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Investors were kept busy with the drama across the Atlantic last week, but they’ll soon want to focus back on the UK in what will be a busy week of results and economic updates. 

After a nail-biting election, markets will likely be considering the implication of a Biden presidency. But with GDP and unemployment figures due this week, attention will quickly turn to just how well the UK economy is faring amid the pandemic. 

Here’s a rundown of the biggest updates due this week. 

Read more: Joe Biden’s business in-tray: The President-elect’s most pressing issues

UK unemployment figures – 10 November 

Chancellor Rishi Sunak, in typical fashion, came to save the day last week with the announcement of an extension of the furlough scheme. 

The scheme had initially helped to disguise the rise in unemployment levels but this extension will have come too late for a lot of people as employers started to make redundancies ahead of the initial October deadline. 

Read more: Editorial: Chancellor’s move is a five-point-turn that has already cost jobs

Analysts predict numbers will increase further as a result of local lockdowns and the fragile state of the economy. 

As well as the headline rate, two numbers to look out for are the claimant count – those claiming for Universal Credit – and job vacancies, which are tracking 40 per cent lower than a year ago. 

Persimmon trading statement (PSN) – 10 November 

Like most housebuilders Persimmon’s profit slumped in the first half of the year but a rebound in the housing market boosted guidance. 

A surge in pent-up demand over the summer and a stamp duty holiday have been encouraging, and Persimmon will likely be boosted by news that construction activity can continue during the second lockdown. 

Analysts at Peel Hunt expect a “generally positive” statement saying that its lower price point and higher exposure to Help to Buy exposure “should continue to drive good sales performance”. 

J D Wetherspoon trading statement (JDW) – 11 November 

Video: U.S. Jobless Rate Falls to 6.9% Amid Intensifying Pandemic (Bloomberg)

Tim Martin was back to flogging dirt cheap pints last week, but instead of celebrating Brexit he was prepping for another lockdown in England. 

It’s been a difficult year for Wetherspoons, which plunged to a huge loss last month marking its worst performance in 36 years.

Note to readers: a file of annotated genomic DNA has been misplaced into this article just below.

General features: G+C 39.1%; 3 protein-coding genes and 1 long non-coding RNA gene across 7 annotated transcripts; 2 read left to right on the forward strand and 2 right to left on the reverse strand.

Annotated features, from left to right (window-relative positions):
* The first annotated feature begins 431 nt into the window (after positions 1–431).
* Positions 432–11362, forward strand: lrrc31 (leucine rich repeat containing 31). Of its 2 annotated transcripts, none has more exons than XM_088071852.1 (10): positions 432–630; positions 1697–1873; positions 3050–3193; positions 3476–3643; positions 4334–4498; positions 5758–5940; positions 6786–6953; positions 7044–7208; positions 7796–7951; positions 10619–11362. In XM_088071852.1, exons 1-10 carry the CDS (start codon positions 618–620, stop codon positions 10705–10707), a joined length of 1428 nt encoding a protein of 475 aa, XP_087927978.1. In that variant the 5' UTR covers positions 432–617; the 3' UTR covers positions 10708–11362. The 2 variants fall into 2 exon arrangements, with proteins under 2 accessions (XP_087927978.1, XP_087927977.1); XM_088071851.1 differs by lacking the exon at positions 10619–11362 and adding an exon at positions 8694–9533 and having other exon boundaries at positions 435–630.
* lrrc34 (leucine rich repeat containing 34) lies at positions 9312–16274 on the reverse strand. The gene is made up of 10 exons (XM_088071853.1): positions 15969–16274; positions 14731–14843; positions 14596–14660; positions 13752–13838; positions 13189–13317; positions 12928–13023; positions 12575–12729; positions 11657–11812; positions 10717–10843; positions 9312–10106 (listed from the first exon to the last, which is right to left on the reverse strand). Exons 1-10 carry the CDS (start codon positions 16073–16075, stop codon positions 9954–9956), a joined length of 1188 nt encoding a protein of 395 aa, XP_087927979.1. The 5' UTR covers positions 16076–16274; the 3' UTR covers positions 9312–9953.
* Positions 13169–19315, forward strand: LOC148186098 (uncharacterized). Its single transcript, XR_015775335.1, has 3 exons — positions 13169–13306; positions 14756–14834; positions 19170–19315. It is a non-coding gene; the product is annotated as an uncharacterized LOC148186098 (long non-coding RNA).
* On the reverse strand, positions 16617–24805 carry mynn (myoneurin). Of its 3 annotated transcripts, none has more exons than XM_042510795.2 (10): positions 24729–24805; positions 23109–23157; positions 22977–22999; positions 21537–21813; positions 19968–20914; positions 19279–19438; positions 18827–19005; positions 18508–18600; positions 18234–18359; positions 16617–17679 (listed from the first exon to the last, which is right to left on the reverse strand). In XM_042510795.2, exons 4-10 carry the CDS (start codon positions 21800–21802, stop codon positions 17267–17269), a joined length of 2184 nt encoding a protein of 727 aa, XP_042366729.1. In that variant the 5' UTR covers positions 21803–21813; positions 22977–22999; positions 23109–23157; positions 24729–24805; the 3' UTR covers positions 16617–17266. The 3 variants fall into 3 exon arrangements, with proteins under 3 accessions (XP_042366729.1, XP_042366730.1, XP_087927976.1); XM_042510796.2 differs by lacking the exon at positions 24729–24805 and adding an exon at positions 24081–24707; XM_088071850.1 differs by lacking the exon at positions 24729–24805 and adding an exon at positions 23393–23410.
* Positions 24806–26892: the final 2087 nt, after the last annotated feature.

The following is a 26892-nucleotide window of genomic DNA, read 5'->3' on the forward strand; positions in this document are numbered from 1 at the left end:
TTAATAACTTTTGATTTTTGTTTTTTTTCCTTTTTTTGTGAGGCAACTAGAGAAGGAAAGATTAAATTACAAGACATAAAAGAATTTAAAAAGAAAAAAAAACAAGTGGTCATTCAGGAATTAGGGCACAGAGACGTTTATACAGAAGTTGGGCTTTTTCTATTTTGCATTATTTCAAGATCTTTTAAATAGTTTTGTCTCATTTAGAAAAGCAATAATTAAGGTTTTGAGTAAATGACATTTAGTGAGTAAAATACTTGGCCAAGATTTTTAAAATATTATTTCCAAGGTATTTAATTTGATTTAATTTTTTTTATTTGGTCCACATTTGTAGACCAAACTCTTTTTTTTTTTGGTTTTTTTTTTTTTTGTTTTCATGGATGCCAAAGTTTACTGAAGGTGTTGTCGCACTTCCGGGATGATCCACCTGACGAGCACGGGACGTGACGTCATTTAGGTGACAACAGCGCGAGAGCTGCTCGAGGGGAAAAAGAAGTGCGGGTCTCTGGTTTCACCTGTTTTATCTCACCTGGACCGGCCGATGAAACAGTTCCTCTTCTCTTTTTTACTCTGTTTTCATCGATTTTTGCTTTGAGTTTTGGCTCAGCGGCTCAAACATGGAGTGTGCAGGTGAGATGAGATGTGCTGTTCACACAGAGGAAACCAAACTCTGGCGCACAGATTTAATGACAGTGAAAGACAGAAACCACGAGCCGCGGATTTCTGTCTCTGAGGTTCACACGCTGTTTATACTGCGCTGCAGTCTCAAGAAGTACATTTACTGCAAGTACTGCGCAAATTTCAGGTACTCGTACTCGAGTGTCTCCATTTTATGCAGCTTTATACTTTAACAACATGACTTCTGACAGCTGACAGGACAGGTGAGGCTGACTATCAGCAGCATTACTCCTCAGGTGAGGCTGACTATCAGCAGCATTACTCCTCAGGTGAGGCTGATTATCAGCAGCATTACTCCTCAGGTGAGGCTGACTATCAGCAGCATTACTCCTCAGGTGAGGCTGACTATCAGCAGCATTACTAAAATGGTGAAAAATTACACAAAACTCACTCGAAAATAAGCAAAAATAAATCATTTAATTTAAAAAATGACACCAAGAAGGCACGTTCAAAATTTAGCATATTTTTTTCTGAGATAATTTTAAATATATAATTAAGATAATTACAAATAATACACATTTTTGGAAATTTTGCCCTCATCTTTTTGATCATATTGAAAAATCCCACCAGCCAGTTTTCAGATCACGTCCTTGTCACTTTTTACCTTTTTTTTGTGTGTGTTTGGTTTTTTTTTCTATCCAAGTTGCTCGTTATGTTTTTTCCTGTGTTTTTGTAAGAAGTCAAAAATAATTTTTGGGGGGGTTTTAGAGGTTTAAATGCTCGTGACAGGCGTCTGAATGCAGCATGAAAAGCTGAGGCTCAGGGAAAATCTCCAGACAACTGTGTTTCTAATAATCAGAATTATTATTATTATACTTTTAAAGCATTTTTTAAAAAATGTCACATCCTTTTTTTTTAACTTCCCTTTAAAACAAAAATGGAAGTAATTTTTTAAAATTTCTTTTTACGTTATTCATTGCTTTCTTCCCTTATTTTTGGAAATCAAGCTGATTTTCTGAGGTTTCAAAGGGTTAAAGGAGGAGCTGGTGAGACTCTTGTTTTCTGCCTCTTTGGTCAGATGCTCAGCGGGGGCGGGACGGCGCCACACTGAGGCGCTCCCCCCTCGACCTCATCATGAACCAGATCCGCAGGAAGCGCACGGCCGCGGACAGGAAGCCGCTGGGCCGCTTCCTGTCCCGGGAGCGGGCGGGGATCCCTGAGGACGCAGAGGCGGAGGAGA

And the announcement of a new national lockdown will wreak havoc on its first quarter numbers. 

Read more: Wetherspoons boss Tim Martin slams lockdown measures as ‘total chaos’ after pub chain sinks to loss

The Eat Out to Help Out scheme may go some way in paring back some losses, but the recent 10pm curfew and national lockdown will dent margins significantly. 

The ever candid Martin has repeatedly lashed out over the “ill-thought-out” restrictions, so whether we’ll be treated to another rambling critique in this week’s trading statement remains to be seen. 

UK third quarter GDP figures – 12 November 

Thursday will see how the UK economy is doing amid the pandemic when GDP figures for the third quarter are released. 

The UK economy contracted a staggering 20 per cent in the second quarter, the largest recession since records began.

Analysts expect growth between 15 per cent and 17 per cent, compared to the 20 per cent collapse in the previous quarter, on the back of the Eat Out to Help Out scheme. 

But any gains are likely to be wiped out in the fourth quarter after the government ramped up restrictions through October and another lockdown during November. 

Goldman and Citi analysts have already cut their forecasts for the fourth quarter following the announcement of another national lockdown. 

Burberry half-year results (BRBY) – 12 November  

There have been few winners in this pandemic but a luxury brand that relies heavily on high-income customers is surely one of the biggest losers.

With appetites for luxury goods dwindling, Burberry took a 49 per cent hit to its first quarter revenues as its stores and concessions were forced to close. 

Read more: Burberry shares sink as it warns of ‘continued coronavirus impact’

Its global business has been recovering but its second quarter revenues are predicted to be down 15-20 per cent. 

“Although its customers are mainly from higher income brackets with significant buying power, even in the midst of a global pandemic there still appears to be more reticence than usual to spend on big ticket accessories,” said Susannah Streeter, senior investment and markets analyst at Hargreaves Lansdown. 

In addition:

  • Quarterly results from Softbank (9 November)
  • US inflation figures (12 November)
  • Results from Dignity, Premier Foods, Meggitt, Direct Line, ITV, Flutter, Disney WH Smith, et al…

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